The Turn to Drama
Drama highlights “saying” as a form of “doing” (drao = “I do”) and is particularly suitable for highlighting what Dru wants to highlight: the aims and intentions of God. Drama also allows us to pick up Wright’s and Willard’s questions (Where am I? What am I to do?) by focusing on whose story am I enacting? Finally, drama brings to the fore the importance of phronesis inasmuch as it encourages the kind of understanding that elicits and eventuates in right action in particular situations. What the turn to drama adds to phronesis is the idea of interpretation as performance (and understanding as wise performance). The turn to drama is thus a turn to wisdom, the use of knowledge for the project of living well in the world, with others, to the glory of God. Dru says something similar about the importance of participation under the guidance of Scripture (the disciples’ script) in his book Biblical Knowing: “We cannot see that which is revealed to us by Scripture unless we enact what it requires. Knowing necessitates participation.”Dru Johnson, Biblical Knowing: A Scriptural Epistemology of Error (Eugene: Cascade, 2013), 206.
Theodramatic Understanding: Renewing the Mind
Rightly to participate in the drama of redemption—and thus to demonstrate right understanding—requires having the right dispositions. Paul was thinking about these dispositions when he exhorted the Philippians, “Have this mind among yourselves” (Phil. 2:5), that is, a Christlike attitude. This brings us back to Dru’s emphasis on cultivating the personal qualities or virtues that are conducive to knowing. For example, being an attentive listener is less a method or a tool than it is a matter of becoming the kind of person who willingly participates in what Scripture says.
Charles Wood says that “One’s understanding is one’s abilities, and the measure of one’s abilities is the exercise of them.”Charles M. Wood, The Formation of Christian Understanding: Theological Hermeneutics (Eugene: Wipf and Stock, 2000), 17. To understand Christian faith is to know how to carry on following Jesus, rightly participating in the big theodramatic pattern.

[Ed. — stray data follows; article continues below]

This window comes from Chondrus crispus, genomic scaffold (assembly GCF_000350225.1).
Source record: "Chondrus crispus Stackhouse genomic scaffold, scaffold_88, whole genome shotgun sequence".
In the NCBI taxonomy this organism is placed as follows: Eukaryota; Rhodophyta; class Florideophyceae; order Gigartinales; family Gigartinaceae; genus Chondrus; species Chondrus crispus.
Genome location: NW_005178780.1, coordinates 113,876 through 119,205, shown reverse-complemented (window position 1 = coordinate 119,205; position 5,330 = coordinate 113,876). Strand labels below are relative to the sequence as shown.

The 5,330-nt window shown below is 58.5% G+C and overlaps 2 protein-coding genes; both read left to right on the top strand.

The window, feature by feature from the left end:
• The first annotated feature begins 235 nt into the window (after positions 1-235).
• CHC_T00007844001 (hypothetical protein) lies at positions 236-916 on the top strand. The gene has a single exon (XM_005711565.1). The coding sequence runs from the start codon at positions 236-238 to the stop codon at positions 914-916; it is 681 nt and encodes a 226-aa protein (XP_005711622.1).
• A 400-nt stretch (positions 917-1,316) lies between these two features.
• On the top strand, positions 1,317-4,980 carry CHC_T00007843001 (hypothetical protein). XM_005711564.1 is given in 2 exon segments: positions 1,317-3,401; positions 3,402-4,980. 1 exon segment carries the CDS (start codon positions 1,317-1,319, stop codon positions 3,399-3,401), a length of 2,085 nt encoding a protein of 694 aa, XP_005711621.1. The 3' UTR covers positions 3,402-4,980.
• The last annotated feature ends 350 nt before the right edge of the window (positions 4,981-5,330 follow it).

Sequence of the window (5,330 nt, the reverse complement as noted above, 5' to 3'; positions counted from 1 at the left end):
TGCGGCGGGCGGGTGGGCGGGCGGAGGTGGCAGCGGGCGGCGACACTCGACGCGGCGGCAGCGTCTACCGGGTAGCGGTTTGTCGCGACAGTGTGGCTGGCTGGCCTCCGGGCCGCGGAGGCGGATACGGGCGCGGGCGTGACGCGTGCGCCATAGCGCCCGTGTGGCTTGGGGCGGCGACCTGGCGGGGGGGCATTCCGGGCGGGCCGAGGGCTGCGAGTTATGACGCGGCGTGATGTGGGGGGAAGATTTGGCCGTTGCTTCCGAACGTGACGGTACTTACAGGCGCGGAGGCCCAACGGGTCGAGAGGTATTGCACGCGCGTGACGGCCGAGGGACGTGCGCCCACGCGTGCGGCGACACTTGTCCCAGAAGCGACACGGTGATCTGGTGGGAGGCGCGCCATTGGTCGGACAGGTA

In brief: the understanding that theology seeks is the capacity to discern order and patterns and, in the case of textual interpretation, to follow the way the words go to form a meaningful whole. All the parts of the Bible work together when the Spirit guides readers to discern the revealed pattern of the unified drama of redemption,To understand Christian faith is to know how to carry on following Jesus, rightly participating in the big theodramatic pattern. namely, the whole of reality as it is being brought to summation in Jesus Christ, in whom all things fit together, things in heaven and things on earth (Eph. 1:10).
It takes imagination—a synthetic, synoptic grasp of the big picture—to see that the God who brought Israel out of Egypt is also the Father who brought Jesus out of the grave. Imagination is the cognitive faculty that enables us to perceive and process large-scale patterns.
In addition to retrieving the Bible’s literary imagination for the sake of understanding, I encourage Dru, and other Christian philosophers, to pay more attention to what Paul explicitly says about God’s renewing activity in the realm of our hearts and minds. There is a properly epistemological dimension to spiritual formation. In college, I was inspired by J. Gresham Machen’s The Origin of Paul’s Religion to write a term paper on “The Origins of Paul’s Epistemology.” It’s buried in a box somewhere, but I’m in no hurry to dig it up. It has been surpassed by others. Let me here mention two: